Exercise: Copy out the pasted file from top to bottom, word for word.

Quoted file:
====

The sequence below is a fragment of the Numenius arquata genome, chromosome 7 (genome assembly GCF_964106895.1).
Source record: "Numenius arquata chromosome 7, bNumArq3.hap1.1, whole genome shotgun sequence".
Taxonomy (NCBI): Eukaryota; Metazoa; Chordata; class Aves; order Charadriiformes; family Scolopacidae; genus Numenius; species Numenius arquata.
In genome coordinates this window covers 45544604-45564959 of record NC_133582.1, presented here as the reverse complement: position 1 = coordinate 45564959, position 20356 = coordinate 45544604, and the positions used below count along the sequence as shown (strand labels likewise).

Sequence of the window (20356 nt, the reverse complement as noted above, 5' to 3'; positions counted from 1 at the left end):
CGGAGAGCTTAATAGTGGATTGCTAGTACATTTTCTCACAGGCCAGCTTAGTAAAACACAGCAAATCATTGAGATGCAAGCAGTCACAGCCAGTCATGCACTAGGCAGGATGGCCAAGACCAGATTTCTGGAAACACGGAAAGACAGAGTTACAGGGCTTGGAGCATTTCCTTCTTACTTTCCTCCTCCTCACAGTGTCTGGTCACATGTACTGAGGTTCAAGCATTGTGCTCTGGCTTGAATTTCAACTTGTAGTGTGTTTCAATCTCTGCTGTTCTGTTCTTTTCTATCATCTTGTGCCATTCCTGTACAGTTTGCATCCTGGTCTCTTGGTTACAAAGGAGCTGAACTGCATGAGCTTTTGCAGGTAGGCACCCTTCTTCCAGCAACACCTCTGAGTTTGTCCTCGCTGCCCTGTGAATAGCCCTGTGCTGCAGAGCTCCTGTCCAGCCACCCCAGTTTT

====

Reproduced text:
The sequence below is a fragment of the Numenius arquata genome, chromosome 7 (genome assembly GCF_964106895.1).
Source record: "Numenius arquata chromosome 7, bNumArq3.hap1.1, whole genome shotgun sequence".
Taxonomy (NCBI): Eukaryota; Metazoa; Chordata; class Aves; order Charadriiformes; family Scolopacidae; genus Numenius; species Numenius arquata.
In genome coordinates this window covers 45544604-45564959 of record NC_133582.1, presented here as the reverse complement: position 1 = coordinate 45564959, position 20356 = coordinate 45544604, and the positions used below count along the sequence as shown (strand labels likewise).

Sequence of the window (20356 nt, the reverse complement as noted above, 5' to 3'; positions counted from 1 at the left end):
CGGAGAGCTTAATAGTGGATTGCTAGTACATTTTCTCACAGGCCAGCTTAGTAAAACACAGCAAATCATTGAGATGCAAGCAGTCACAGCCAGTCATGCACTAGGCAGGATGGCCAAGACCAGATTTCTGGAAACACGGAAAGACAGAGTTACAGGGCTTGGAGCATTTCCTTCTTACTTTCCTCCTCCTCACAGTGTCTGGTCACATGTACTGAGGTTCAAGCATTGTGCTCTGGCTTGAATTTCAACTTGTAGTGTGTTTCAATCTCTGCTGTTCTGTTCTTTTCTATCATCTTGTGCCATTCCTGTACAGTTTGCATCCTGGTCTCTTGGTTACAAAGGAGCTGAACTGCATGAGCTTTTGCAGGTAGGCACCCTTCTTCCAGCAACACCTCTGAGTTTGTCCTCGCTGCCCTGTGAATAGCCCTGTGCTGCAGAGCTCCTGTCCAGCCACCCCAGTTTT